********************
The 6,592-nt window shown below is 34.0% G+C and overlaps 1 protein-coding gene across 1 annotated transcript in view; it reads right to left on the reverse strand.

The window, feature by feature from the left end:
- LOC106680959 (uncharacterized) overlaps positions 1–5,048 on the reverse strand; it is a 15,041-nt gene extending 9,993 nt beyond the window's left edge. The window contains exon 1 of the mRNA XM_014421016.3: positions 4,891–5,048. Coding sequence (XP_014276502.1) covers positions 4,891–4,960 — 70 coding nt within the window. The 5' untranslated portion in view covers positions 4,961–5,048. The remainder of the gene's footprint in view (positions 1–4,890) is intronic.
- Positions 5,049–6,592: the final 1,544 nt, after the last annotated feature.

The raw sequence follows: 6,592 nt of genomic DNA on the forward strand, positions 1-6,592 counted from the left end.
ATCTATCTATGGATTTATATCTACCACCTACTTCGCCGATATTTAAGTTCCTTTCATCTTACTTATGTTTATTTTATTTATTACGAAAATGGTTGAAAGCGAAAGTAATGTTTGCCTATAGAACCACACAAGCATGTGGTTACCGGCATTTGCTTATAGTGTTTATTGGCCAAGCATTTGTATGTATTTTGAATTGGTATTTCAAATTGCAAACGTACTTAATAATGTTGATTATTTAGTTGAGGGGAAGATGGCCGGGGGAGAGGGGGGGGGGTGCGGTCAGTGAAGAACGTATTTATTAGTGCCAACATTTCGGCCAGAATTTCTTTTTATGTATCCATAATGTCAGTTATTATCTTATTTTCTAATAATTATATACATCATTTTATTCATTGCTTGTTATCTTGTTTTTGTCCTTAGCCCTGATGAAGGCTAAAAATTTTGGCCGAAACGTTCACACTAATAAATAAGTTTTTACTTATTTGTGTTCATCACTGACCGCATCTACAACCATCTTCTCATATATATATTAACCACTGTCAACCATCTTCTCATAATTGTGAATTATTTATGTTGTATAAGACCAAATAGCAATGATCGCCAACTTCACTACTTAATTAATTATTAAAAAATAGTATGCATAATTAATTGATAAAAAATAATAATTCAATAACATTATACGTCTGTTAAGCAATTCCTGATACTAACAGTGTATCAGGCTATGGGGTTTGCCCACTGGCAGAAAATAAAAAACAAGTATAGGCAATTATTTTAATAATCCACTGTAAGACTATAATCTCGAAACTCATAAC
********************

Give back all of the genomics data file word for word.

The 6,592-nt window shown below is 34.0% G+C and overlaps 1 protein-coding gene across 1 annotated transcript in view; it reads right to left on the reverse strand.

The window, feature by feature from the left end:
- LOC106680959 (uncharacterized) overlaps positions 1–5,048 on the reverse strand; it is a 15,041-nt gene extending 9,993 nt beyond the window's left edge. The window contains exon 1 of the mRNA XM_014421016.3: positions 4,891–5,048. Coding sequence (XP_014276502.1) covers positions 4,891–4,960 — 70 coding nt within the window. The 5' untranslated portion in view covers positions 4,961–5,048. The remainder of the gene's footprint in view (positions 1–4,890) is intronic.
- Positions 5,049–6,592: the final 1,544 nt, after the last annotated feature.

The raw sequence follows: 6,592 nt of genomic DNA on the forward strand, positions 1-6,592 counted from the left end.
ATCTATCTATGGATTTATATCTACCACCTACTTCGCCGATATTTAAGTTCCTTTCATCTTACTTATGTTTATTTTATTTATTACGAAAATGGTTGAAAGCGAAAGTAATGTTTGCCTATAGAACCACACAAGCATGTGGTTACCGGCATTTGCTTATAGTGTTTATTGGCCAAGCATTTGTATGTATTTTGAATTGGTATTTCAAATTGCAAACGTACTTAATAATGTTGATTATTTAGTTGAGGGGAAGATGGCCGGGGGAGAGGGGGGGGGGTGCGGTCAGTGAAGAACGTATTTATTAGTGCCAACATTTCGGCCAGAATTTCTTTTTATGTATCCATAATGTCAGTTATTATCTTATTTTCTAATAATTATATACATCATTTTATTCATTGCTTGTTATCTTGTTTTTGTCCTTAGCCCTGATGAAGGCTAAAAATTTTGGCCGAAACGTTCACACTAATAAATAAGTTTTTACTTATTTGTGTTCATCACTGACCGCATCTACAACCATCTTCTCATATATATATTAACCACTGTCAACCATCTTCTCATAATTGTGAATTATTTATGTTGTATAAGACCAAATAGCAATGATCGCCAACTTCACTACTTAATTAATTATTAAAAAATAGTATGCATAATTAATTGATAAAAAATAATAATTCAATAACATTATACGTCTGTTAAGCAATTCCTGATACTAACAGTGTATCAGGCTATGGGGTTTGCCCACTGGCAGAAAATAAAAAACAAGTATAGGCAATTATTTTAATAATCCACTGTAAGACTATAATCTCGAAACTCATAAC